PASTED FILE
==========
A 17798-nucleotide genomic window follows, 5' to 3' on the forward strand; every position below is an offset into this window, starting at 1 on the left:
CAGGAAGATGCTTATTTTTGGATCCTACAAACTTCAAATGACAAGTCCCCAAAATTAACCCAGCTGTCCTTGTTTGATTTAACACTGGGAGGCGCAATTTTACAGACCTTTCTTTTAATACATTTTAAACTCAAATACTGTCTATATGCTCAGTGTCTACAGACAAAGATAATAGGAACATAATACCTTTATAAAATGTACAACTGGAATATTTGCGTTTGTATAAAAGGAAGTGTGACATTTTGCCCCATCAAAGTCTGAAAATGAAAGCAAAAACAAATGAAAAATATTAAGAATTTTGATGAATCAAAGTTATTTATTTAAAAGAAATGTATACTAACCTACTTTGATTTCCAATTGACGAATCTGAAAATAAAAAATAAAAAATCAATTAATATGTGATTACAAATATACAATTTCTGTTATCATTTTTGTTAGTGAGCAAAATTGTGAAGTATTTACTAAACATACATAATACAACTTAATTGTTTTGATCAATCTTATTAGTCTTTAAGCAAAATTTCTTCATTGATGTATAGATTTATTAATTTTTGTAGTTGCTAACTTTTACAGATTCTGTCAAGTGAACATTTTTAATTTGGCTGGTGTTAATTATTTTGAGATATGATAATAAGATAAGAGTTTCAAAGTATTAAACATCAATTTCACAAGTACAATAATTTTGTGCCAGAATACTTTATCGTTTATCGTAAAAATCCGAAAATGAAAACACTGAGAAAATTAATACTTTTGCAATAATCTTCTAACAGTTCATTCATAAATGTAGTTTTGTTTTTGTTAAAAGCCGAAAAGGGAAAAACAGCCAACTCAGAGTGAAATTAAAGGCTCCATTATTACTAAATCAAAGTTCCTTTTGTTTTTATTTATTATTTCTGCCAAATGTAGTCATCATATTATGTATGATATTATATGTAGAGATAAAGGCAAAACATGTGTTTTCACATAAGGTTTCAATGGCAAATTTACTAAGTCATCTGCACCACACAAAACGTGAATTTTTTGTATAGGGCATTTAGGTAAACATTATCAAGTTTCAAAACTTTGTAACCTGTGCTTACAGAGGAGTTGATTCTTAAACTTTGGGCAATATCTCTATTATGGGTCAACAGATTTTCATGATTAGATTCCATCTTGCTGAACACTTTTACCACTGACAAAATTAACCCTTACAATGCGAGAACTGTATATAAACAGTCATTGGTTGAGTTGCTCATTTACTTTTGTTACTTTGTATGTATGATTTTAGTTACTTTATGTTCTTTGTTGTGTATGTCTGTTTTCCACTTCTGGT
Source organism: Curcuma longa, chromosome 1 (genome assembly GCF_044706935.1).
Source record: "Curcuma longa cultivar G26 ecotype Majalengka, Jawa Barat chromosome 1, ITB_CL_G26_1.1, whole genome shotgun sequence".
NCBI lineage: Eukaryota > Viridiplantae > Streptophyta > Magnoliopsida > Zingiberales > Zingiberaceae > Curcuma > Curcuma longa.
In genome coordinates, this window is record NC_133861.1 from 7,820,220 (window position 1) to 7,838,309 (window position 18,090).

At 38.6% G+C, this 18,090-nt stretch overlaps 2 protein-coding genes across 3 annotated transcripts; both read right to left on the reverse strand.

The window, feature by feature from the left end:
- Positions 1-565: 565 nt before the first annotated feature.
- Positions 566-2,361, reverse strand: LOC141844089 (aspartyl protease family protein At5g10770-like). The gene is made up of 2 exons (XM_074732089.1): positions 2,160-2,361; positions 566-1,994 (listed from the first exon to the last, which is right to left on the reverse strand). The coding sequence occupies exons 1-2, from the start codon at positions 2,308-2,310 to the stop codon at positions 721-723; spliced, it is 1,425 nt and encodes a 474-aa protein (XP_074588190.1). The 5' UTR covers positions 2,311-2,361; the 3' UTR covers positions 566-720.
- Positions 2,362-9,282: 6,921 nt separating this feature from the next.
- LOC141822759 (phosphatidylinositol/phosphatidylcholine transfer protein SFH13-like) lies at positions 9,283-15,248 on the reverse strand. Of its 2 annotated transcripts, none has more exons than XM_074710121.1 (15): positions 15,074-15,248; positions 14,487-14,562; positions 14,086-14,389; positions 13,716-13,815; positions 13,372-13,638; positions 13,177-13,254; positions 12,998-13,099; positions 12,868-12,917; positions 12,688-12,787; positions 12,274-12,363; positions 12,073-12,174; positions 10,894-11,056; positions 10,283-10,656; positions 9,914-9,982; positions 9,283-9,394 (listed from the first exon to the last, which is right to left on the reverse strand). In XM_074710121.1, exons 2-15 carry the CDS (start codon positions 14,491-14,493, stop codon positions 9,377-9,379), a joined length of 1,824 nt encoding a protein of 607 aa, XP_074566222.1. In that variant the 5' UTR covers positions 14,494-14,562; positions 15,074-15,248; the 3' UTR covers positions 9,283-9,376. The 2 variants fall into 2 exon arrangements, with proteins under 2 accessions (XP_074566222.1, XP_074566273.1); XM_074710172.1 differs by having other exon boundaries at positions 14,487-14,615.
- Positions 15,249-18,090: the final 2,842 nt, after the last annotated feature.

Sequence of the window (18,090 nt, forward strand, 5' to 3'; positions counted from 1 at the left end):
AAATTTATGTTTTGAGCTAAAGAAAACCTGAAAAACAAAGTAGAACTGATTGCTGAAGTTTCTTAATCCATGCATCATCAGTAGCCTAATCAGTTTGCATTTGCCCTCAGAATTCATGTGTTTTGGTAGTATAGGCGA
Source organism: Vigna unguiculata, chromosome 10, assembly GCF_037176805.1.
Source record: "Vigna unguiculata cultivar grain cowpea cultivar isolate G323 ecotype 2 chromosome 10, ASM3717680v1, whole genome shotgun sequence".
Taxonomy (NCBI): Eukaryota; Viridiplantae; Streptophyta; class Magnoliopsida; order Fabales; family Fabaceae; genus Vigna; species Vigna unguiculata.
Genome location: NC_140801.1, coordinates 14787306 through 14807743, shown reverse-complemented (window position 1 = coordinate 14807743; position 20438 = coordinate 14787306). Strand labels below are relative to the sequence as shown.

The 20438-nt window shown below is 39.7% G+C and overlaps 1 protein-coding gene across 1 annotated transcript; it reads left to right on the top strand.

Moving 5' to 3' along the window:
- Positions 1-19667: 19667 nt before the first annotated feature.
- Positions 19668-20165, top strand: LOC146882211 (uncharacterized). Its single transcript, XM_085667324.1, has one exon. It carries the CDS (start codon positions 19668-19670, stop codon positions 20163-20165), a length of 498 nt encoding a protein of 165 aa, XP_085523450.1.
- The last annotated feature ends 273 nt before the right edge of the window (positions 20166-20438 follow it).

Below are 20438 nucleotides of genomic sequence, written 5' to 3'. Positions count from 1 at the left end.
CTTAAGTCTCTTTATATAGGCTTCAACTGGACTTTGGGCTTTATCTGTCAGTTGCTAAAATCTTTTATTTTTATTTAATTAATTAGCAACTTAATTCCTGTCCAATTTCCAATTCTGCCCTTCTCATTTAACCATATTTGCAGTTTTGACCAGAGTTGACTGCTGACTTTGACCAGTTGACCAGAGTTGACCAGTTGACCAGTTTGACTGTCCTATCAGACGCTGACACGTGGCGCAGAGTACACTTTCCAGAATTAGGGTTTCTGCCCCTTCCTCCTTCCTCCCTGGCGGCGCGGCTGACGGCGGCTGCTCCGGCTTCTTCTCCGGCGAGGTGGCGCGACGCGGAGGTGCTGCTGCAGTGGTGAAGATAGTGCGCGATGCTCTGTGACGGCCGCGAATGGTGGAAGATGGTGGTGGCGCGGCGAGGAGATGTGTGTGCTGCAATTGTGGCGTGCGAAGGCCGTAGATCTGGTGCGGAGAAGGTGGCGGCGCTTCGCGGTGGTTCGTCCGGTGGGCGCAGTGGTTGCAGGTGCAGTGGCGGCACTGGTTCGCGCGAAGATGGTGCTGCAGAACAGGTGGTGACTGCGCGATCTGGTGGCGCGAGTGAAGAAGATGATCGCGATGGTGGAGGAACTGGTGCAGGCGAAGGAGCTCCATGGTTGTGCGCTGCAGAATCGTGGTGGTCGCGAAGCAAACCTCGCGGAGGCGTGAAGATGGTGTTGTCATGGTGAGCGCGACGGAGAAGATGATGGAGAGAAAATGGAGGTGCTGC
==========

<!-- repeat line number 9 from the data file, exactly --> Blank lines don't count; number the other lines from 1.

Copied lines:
- Positions 1-565: 565 nt before the first annotated feature.